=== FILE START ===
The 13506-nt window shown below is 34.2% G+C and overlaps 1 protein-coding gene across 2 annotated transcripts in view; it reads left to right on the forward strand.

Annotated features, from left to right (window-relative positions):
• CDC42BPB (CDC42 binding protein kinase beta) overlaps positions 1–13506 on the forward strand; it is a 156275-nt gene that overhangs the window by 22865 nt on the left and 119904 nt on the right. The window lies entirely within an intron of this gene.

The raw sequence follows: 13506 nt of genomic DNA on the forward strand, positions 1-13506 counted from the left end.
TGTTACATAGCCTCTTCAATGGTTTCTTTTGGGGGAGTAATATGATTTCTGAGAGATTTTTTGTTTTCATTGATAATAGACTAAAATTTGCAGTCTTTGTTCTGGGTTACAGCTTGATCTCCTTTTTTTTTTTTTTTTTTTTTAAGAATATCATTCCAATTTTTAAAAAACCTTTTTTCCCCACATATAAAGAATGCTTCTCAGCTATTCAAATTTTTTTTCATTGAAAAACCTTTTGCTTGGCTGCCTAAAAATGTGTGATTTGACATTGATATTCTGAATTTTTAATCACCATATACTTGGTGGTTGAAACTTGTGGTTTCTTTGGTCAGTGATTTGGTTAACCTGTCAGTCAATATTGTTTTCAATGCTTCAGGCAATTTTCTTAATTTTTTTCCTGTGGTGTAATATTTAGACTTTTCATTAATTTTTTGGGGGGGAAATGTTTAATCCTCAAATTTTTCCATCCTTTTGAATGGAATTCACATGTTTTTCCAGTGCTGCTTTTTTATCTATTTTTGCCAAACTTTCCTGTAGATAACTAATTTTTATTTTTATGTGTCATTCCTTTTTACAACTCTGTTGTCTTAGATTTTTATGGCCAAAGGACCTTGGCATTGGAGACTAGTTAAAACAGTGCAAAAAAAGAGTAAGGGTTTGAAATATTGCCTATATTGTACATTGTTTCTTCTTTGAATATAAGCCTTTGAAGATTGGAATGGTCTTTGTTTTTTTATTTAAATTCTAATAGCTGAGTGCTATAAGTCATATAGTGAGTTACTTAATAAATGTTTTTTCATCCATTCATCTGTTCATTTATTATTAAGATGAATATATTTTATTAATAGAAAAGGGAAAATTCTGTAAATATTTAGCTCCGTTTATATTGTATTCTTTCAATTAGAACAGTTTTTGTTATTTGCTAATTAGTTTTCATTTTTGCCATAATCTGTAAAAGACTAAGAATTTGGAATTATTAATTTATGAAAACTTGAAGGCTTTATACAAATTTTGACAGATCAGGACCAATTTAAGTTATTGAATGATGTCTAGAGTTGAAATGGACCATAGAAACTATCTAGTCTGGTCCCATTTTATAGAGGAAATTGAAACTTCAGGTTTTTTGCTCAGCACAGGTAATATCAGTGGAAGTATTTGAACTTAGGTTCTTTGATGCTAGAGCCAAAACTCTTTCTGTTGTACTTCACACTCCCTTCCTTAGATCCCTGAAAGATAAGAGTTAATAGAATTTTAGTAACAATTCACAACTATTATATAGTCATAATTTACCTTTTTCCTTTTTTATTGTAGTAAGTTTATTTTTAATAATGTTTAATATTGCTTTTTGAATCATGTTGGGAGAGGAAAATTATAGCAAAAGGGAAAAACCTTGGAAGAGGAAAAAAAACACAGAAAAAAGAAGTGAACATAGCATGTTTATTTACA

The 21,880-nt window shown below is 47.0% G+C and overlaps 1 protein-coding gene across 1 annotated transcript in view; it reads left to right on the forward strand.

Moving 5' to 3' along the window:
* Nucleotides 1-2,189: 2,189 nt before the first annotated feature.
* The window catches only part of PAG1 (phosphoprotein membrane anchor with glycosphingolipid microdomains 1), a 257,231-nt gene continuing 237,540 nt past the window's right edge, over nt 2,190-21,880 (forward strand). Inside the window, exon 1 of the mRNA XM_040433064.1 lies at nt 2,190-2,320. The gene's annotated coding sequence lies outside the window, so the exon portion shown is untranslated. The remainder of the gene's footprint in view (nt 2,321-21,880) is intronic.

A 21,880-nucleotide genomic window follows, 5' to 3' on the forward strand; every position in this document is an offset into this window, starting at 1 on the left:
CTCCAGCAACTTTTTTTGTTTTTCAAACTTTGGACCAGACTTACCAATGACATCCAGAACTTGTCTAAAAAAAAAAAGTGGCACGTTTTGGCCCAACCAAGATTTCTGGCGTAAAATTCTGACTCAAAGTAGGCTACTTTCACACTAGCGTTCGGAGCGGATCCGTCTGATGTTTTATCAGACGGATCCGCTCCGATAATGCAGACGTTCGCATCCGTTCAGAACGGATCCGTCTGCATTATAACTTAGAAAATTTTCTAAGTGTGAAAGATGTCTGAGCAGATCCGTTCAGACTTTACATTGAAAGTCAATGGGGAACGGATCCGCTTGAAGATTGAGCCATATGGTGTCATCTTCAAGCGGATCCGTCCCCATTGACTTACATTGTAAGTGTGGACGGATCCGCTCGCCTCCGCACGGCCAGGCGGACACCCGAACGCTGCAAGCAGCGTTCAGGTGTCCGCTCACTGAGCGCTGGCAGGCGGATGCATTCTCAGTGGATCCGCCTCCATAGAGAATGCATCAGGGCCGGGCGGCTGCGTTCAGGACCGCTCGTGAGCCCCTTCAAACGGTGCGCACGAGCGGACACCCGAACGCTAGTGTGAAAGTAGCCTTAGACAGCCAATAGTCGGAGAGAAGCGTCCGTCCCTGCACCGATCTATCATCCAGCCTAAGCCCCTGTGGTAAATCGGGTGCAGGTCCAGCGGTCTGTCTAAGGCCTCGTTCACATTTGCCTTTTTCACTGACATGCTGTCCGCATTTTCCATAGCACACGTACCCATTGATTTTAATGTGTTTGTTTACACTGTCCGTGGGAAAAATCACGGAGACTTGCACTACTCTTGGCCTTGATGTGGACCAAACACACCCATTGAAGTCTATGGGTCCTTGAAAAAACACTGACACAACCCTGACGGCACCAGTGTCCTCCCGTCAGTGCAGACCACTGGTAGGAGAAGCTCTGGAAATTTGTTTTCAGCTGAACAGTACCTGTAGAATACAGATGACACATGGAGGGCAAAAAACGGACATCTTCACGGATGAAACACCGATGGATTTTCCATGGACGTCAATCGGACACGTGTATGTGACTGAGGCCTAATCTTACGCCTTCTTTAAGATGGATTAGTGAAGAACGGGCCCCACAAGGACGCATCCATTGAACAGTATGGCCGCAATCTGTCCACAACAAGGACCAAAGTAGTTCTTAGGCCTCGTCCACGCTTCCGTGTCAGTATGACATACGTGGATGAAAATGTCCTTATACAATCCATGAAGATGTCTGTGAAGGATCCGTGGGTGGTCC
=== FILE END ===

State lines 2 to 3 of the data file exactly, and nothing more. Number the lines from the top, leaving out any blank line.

Annotated features, from left to right (window-relative positions):
• CDC42BPB (CDC42 binding protein kinase beta) overlaps positions 1–13506 on the forward strand; it is a 156275-nt gene that overhangs the window by 22865 nt on the left and 119904 nt on the right. The window lies entirely within an intron of this gene.